Third Day: 11 November
White Island lies at the north tip of the TVZ and is among the most active and accessible andesite-dacite volcanoes in the world. It is also perhaps one of the best understood, having been intensively studied in terms of both its physical and chemical characteristics (e.g. Hamiliton and Baumgart, 1959; Giggenbach, 1987; Houghton and Nairn, 1989; Houghton and Nairn, 1991).
According to legend, White Island is the source of volcanic-hydrothermal activity in the North Island. One story describes the arrival of Chief Ngatoro-i-rangi who brought fire from Hawaiiki. He left his sisters at Whakaari and travelled south to Tongariro. He found it very cold there and he called his sisters to send fire. The subterranean passage taken by the spirits carrying fire marked a trail of thermal activity, which is the subject of this tour. The first European to record sighting White Island is Captain James Cook, who named it as it appeared to him during his frrst visit to New Zealand in 1769.
The island is made up of two overlapping cones, an older western cone and a younger central cone. The main crater occupies the eastern and central portions and is breached to the southeast (Fig. 25). The western part of the main crater includes several deep coalescing subcraters, formed about the most active vents. Their deepest point is about 150m below sea level. Fumarolic activity is concentrated in this area, but acid brines periodically discharge from springs further to the east. Baseline studies are in progress for
Figures & Tables
A simplified geologic map of the North Island is shown in Figure 1. The oldest rocks which form the basement are of late Paleozoic to Mesozoic age. The New Zealand lithosphere only began to develop as a separate crustal entity in the late Cretaceous-early Tertiary when it broke away from the Gondwana supercontinent as the Tasman Sea opened (Sporli, 1987). Much of the geology of this continental fragment, which extends from New Caledonia to the Campbell Plateau, is obscured by the fact that about 70% of it is submerged (Fig. 2).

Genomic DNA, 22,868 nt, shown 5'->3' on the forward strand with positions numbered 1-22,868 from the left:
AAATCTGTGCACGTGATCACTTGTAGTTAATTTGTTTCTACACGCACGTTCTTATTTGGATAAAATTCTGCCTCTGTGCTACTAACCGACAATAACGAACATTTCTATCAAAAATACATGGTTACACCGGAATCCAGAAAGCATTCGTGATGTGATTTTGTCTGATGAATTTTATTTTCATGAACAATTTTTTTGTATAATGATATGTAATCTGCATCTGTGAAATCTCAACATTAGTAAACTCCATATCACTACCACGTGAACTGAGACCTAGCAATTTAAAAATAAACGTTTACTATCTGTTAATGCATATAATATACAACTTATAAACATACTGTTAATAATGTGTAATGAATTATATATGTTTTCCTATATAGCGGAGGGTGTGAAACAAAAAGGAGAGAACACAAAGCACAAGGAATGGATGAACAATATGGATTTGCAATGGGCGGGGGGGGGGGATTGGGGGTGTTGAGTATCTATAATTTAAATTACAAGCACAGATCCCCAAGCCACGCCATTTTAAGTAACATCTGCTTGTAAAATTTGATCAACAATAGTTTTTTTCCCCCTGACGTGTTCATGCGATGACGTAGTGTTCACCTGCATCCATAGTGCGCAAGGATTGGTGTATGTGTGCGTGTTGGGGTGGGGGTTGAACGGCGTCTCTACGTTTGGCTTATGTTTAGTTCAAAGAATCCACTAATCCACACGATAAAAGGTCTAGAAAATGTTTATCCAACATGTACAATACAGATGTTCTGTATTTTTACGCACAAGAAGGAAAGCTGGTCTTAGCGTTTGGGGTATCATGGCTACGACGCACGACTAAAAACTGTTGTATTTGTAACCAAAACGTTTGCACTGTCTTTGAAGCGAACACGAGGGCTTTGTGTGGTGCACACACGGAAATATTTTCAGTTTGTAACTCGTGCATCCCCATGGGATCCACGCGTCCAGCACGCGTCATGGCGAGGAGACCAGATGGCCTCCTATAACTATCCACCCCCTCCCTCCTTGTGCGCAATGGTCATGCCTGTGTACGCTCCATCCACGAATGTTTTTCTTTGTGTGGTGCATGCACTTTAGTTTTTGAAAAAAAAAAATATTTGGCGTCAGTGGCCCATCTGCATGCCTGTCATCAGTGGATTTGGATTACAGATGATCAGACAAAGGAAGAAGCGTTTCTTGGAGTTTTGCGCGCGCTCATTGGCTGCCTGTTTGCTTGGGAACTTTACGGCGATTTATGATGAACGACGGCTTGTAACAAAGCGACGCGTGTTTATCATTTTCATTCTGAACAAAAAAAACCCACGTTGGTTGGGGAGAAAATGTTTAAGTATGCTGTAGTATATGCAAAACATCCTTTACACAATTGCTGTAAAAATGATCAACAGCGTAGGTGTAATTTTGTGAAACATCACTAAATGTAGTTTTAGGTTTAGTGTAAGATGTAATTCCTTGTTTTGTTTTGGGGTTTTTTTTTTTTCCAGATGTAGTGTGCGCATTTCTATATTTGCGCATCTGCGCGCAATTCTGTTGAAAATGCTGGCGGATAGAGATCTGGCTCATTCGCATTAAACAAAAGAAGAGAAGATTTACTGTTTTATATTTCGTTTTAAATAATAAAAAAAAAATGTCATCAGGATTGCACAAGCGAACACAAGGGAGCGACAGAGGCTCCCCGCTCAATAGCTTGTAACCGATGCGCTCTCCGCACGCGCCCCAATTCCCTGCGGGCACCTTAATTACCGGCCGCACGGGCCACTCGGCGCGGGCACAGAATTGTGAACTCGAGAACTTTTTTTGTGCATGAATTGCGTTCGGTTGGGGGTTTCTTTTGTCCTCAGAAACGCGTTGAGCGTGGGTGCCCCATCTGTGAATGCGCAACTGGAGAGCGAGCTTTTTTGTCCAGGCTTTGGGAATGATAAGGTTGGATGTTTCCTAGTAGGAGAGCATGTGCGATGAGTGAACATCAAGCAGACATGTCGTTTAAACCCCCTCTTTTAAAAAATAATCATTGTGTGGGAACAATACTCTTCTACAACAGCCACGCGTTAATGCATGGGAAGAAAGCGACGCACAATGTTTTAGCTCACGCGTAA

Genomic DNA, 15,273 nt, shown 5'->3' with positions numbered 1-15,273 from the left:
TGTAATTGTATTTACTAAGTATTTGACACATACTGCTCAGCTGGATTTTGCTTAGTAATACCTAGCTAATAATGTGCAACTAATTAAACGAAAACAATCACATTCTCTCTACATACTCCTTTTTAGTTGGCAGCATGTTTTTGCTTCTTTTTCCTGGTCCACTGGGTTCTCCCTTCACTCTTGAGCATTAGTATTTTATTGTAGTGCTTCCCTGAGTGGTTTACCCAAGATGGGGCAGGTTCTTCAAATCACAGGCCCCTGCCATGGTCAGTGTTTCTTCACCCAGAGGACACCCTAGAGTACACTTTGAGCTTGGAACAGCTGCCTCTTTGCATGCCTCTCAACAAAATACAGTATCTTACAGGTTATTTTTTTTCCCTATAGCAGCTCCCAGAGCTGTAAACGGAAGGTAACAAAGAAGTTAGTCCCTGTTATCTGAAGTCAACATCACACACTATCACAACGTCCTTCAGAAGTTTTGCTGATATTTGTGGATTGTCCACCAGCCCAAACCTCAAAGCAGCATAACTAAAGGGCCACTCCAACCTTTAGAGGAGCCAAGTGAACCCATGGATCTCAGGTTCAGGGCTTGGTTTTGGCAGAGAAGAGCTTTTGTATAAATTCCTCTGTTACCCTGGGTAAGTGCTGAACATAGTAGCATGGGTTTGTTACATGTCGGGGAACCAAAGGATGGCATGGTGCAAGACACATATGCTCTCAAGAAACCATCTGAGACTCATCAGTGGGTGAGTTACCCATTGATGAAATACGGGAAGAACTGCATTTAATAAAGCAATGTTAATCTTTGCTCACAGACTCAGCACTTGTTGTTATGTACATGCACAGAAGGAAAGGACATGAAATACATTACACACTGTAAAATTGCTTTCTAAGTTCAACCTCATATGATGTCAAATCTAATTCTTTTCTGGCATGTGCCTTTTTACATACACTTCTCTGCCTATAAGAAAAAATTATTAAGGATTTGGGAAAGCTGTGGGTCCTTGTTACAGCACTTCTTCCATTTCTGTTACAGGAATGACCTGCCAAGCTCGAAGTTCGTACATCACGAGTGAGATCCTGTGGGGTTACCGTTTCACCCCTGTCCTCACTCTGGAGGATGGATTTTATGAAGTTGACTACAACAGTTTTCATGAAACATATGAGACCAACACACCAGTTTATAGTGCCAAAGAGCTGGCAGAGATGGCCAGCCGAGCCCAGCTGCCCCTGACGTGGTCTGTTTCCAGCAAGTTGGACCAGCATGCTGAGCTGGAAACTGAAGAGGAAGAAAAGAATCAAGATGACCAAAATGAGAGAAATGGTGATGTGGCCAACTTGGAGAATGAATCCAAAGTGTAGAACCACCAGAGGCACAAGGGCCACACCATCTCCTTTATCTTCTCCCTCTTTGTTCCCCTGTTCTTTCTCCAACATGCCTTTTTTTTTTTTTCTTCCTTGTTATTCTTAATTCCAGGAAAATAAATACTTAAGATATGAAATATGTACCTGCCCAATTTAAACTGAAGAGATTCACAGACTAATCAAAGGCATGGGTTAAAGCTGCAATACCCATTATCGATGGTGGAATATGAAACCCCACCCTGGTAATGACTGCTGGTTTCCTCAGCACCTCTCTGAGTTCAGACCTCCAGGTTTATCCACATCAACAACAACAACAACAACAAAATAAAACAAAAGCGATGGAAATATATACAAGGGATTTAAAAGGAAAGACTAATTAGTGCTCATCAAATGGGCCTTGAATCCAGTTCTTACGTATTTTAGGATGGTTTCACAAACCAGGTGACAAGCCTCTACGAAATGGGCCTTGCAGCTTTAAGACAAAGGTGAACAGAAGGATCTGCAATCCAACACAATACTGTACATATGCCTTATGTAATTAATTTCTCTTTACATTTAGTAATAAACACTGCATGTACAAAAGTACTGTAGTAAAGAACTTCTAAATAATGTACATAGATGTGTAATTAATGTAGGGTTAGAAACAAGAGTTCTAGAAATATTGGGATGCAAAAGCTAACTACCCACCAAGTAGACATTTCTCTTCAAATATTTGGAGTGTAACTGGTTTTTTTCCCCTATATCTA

New Zealand's Cenozoic history relates to its proximity to a major active boundary between the Indian and Pacific plates (Figs. 3 and 4). Accurate reconstruction of the plate boundaries for most of this era is difficult, although several versions are published (e.g. Cole and Lewis, 1981; Ballance et al., 1982; Brothers, 1984; Walcott, 1987). In the following summary, we focus on the products of arc magmatism and closely related hydrothermal activity (Fig. 5). We start with the present situation.
The TVZ is a complex volcano-tectonic depression, filled with pyroclastic deposits and lavas, that is related to the westward dipping subduction zone of the Hik:urangi Trough (Fig. 6). It extends offshore into the Tonga-Kermadec arc and marks the start of the Pacific 'horseshoe of fire'. Convergence along the Hikurangi Trough is increasingly oblique southward to form a transform plate boundary as delineated by the Alpine Fault in the South Island (Figs. 2 and 3).
The Benioff zone dips at a very shallow angle west of the Hikurangi Trough but becomes steeper westward to where it lies at about 80 km depth beneath the TVZ (Fig. 6). An accretionary prism, comprising Tertiary and younger sediments, lies above the shallower Benioff zone. Bounding the accretionary prism to the west are the Axial Ranges which are made up of Mesozoic greywackes and argillites of the Torlesse terrane; the North Island Shear Belt comprises a set of dextral north-trending faults that cuts across them (Fig. 7).
The TVZ lies adjacent to the Axial Ranges, about 250 km west of the Hikurangi Trough, and extends from White Island to Tongariro. Its margins are defined by steep gravity gradients and distribution of volcanic vents, except to the northwest where it merges with the Coromandel Volcanic Zone (Rogan, 1982; Wilson et al., 1984). Northeast trending normal faults dominate the structural fabric, forming a series